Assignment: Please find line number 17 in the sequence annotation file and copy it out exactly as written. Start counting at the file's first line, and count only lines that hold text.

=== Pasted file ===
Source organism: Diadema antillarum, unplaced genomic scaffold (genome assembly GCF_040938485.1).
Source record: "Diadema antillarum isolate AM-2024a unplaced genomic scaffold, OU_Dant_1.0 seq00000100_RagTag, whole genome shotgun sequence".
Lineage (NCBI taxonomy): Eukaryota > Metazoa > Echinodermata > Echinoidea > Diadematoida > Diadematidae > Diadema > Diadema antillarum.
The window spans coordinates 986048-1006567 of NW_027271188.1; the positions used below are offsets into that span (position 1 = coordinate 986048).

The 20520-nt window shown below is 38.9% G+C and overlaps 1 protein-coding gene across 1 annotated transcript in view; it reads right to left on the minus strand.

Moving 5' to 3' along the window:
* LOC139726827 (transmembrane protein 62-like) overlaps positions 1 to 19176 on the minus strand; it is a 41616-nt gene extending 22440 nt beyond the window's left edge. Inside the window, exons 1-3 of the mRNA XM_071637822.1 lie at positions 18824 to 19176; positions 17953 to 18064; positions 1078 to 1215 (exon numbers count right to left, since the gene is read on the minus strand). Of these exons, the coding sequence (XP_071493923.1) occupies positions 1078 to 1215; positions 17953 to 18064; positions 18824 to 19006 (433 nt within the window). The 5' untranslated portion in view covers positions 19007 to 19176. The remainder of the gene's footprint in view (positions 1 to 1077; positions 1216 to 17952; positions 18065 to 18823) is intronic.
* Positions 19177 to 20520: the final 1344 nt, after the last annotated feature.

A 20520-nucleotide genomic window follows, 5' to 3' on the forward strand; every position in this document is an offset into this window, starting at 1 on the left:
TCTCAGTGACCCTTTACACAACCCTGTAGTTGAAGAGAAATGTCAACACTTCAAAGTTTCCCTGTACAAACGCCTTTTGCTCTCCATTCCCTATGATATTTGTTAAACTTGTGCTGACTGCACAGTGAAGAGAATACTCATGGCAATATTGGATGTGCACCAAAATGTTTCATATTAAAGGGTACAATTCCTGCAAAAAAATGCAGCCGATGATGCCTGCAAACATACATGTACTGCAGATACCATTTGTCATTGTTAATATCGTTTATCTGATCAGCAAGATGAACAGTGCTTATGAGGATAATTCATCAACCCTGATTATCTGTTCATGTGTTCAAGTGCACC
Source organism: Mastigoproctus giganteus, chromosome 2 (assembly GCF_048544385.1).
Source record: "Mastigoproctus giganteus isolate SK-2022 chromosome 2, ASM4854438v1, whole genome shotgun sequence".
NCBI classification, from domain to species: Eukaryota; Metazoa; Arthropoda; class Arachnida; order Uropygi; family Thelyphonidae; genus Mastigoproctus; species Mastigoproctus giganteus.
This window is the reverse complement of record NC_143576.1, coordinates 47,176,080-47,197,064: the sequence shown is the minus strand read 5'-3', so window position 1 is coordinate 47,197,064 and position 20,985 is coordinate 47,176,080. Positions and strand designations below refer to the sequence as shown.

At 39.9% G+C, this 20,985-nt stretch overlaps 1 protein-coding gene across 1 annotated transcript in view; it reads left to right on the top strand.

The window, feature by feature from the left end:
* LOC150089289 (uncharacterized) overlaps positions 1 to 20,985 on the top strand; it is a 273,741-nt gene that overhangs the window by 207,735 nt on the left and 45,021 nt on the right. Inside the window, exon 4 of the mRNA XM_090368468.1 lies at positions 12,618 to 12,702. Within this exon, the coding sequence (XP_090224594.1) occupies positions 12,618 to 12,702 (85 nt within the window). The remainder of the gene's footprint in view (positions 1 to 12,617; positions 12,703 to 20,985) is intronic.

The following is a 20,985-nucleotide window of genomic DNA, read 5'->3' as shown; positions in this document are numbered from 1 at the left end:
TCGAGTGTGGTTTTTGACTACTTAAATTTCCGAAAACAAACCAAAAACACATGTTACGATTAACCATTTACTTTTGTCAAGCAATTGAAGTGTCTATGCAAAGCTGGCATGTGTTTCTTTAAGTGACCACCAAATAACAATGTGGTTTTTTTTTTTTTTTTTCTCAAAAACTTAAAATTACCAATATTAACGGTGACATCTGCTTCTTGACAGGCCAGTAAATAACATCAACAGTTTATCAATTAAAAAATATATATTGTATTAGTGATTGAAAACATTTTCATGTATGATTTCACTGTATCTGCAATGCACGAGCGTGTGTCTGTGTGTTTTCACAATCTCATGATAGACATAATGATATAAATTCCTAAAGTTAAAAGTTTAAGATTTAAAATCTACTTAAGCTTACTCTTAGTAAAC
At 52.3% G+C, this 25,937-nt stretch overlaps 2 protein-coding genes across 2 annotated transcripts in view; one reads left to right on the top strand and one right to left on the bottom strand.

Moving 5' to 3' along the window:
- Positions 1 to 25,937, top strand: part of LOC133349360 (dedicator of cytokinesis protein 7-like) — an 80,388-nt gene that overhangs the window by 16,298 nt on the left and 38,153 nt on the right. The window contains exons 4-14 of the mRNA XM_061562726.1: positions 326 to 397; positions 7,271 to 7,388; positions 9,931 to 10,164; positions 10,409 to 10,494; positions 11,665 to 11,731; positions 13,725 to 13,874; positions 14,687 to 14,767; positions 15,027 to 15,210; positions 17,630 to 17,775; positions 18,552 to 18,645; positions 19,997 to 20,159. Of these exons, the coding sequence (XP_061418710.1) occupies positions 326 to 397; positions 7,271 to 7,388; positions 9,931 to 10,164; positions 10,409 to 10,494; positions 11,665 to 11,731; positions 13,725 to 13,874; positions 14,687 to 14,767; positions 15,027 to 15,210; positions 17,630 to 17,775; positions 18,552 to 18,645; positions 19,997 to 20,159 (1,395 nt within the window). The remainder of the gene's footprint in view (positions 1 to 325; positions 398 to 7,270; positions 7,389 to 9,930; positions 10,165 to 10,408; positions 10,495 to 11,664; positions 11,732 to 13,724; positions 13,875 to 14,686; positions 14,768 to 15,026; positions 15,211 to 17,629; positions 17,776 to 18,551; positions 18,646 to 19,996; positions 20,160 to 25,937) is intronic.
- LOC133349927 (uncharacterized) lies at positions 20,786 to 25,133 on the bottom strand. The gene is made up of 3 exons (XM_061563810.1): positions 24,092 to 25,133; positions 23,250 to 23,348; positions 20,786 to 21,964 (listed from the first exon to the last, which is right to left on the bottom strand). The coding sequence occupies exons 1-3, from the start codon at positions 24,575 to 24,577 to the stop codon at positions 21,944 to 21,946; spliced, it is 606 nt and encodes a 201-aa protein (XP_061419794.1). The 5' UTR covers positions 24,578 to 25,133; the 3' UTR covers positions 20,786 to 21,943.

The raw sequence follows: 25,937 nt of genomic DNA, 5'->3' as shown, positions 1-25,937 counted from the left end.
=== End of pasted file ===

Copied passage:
* LOC150089289 (uncharacterized) overlaps positions 1 to 20,985 on the top strand; it is a 273,741-nt gene that overhangs the window by 207,735 nt on the left and 45,021 nt on the right. Inside the window, exon 4 of the mRNA XM_090368468.1 lies at positions 12,618 to 12,702. Within this exon, the coding sequence (XP_090224594.1) occupies positions 12,618 to 12,702 (85 nt within the window). The remainder of the gene's footprint in view (positions 1 to 12,617; positions 12,703 to 20,985) is intronic.